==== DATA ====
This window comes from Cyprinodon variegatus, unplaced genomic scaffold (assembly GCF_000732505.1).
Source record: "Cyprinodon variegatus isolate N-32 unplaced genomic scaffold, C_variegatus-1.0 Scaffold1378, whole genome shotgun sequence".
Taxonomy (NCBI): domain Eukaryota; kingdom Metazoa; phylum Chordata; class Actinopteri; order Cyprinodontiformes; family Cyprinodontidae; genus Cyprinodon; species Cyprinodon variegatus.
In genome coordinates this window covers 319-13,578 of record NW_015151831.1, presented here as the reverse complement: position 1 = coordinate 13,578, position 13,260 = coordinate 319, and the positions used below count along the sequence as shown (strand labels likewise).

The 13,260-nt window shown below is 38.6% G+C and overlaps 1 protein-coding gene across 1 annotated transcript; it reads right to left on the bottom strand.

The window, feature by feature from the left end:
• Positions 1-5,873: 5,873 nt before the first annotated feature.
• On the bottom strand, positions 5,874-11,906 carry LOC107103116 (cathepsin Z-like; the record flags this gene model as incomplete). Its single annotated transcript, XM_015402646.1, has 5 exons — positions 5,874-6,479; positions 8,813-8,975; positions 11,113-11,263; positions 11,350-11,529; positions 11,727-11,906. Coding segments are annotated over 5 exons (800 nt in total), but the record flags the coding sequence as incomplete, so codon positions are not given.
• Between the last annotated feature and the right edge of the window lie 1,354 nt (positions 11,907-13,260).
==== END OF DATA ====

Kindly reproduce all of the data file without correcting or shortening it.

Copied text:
This window comes from Cyprinodon variegatus, unplaced genomic scaffold (assembly GCF_000732505.1).
Source record: "Cyprinodon variegatus isolate N-32 unplaced genomic scaffold, C_variegatus-1.0 Scaffold1378, whole genome shotgun sequence".
Taxonomy (NCBI): domain Eukaryota; kingdom Metazoa; phylum Chordata; class Actinopteri; order Cyprinodontiformes; family Cyprinodontidae; genus Cyprinodon; species Cyprinodon variegatus.
In genome coordinates this window covers 319-13,578 of record NW_015151831.1, presented here as the reverse complement: position 1 = coordinate 13,578, position 13,260 = coordinate 319, and the positions used below count along the sequence as shown (strand labels likewise).

The 13,260-nt window shown below is 38.6% G+C and overlaps 1 protein-coding gene across 1 annotated transcript; it reads right to left on the bottom strand.

The window, feature by feature from the left end:
• Positions 1-5,873: 5,873 nt before the first annotated feature.
• On the bottom strand, positions 5,874-11,906 carry LOC107103116 (cathepsin Z-like; the record flags this gene model as incomplete). Its single annotated transcript, XM_015402646.1, has 5 exons — positions 5,874-6,479; positions 8,813-8,975; positions 11,113-11,263; positions 11,350-11,529; positions 11,727-11,906. Coding segments are annotated over 5 exons (800 nt in total), but the record flags the coding sequence as incomplete, so codon positions are not given.
• Between the last annotated feature and the right edge of the window lie 1,354 nt (positions 11,907-13,260).